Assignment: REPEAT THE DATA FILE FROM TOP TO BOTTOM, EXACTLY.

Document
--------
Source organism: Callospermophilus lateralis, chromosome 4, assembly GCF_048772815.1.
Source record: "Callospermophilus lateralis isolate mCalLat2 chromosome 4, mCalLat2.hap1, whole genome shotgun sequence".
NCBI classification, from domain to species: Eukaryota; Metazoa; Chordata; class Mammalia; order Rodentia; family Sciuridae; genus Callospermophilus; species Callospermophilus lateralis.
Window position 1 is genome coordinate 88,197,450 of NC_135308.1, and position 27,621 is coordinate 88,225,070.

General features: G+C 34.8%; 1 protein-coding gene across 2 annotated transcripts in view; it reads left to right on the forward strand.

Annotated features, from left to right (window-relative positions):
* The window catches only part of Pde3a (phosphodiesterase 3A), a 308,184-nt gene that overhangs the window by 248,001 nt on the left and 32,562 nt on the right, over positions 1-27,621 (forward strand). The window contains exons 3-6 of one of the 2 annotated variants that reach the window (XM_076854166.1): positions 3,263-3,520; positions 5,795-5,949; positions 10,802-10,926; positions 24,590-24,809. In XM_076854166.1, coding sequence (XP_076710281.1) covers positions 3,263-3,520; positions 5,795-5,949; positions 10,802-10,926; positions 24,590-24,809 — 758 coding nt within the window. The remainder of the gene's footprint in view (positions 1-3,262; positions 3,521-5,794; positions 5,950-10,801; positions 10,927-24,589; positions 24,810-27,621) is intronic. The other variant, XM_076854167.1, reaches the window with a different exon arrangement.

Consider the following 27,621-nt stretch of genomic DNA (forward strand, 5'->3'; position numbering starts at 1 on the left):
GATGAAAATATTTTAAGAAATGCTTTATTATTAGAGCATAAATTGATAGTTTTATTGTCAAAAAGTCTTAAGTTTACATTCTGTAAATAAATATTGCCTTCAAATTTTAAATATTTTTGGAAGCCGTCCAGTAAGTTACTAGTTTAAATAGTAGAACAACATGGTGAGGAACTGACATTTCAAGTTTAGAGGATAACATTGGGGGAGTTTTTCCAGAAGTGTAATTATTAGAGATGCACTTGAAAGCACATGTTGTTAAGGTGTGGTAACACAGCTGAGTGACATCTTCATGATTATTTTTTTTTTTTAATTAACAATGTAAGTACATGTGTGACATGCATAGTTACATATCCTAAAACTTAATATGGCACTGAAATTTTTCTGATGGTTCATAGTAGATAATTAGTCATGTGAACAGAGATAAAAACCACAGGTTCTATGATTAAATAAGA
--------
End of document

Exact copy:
Source organism: Callospermophilus lateralis, chromosome 4, assembly GCF_048772815.1.
Source record: "Callospermophilus lateralis isolate mCalLat2 chromosome 4, mCalLat2.hap1, whole genome shotgun sequence".
NCBI classification, from domain to species: Eukaryota; Metazoa; Chordata; class Mammalia; order Rodentia; family Sciuridae; genus Callospermophilus; species Callospermophilus lateralis.
Window position 1 is genome coordinate 88,197,450 of NC_135308.1, and position 27,621 is coordinate 88,225,070.

General features: G+C 34.8%; 1 protein-coding gene across 2 annotated transcripts in view; it reads left to right on the forward strand.

Annotated features, from left to right (window-relative positions):
* The window catches only part of Pde3a (phosphodiesterase 3A), a 308,184-nt gene that overhangs the window by 248,001 nt on the left and 32,562 nt on the right, over positions 1-27,621 (forward strand). The window contains exons 3-6 of one of the 2 annotated variants that reach the window (XM_076854166.1): positions 3,263-3,520; positions 5,795-5,949; positions 10,802-10,926; positions 24,590-24,809. In XM_076854166.1, coding sequence (XP_076710281.1) covers positions 3,263-3,520; positions 5,795-5,949; positions 10,802-10,926; positions 24,590-24,809 — 758 coding nt within the window. The remainder of the gene's footprint in view (positions 1-3,262; positions 3,521-5,794; positions 5,950-10,801; positions 10,927-24,589; positions 24,810-27,621) is intronic. The other variant, XM_076854167.1, reaches the window with a different exon arrangement.

Consider the following 27,621-nt stretch of genomic DNA (forward strand, 5'->3'; position numbering starts at 1 on the left):
GATGAAAATATTTTAAGAAATGCTTTATTATTAGAGCATAAATTGATAGTTTTATTGTCAAAAAGTCTTAAGTTTACATTCTGTAAATAAATATTGCCTTCAAATTTTAAATATTTTTGGAAGCCGTCCAGTAAGTTACTAGTTTAAATAGTAGAACAACATGGTGAGGAACTGACATTTCAAGTTTAGAGGATAACATTGGGGGAGTTTTTCCAGAAGTGTAATTATTAGAGATGCACTTGAAAGCACATGTTGTTAAGGTGTGGTAACACAGCTGAGTGACATCTTCATGATTATTTTTTTTTTTTAATTAACAATGTAAGTACATGTGTGACATGCATAGTTACATATCCTAAAACTTAATATGGCACTGAAATTTTTCTGATGGTTCATAGTAGATAATTAGTCATGTGAACAGAGATAAAAACCACAGGTTCTATGATTAAATAAGA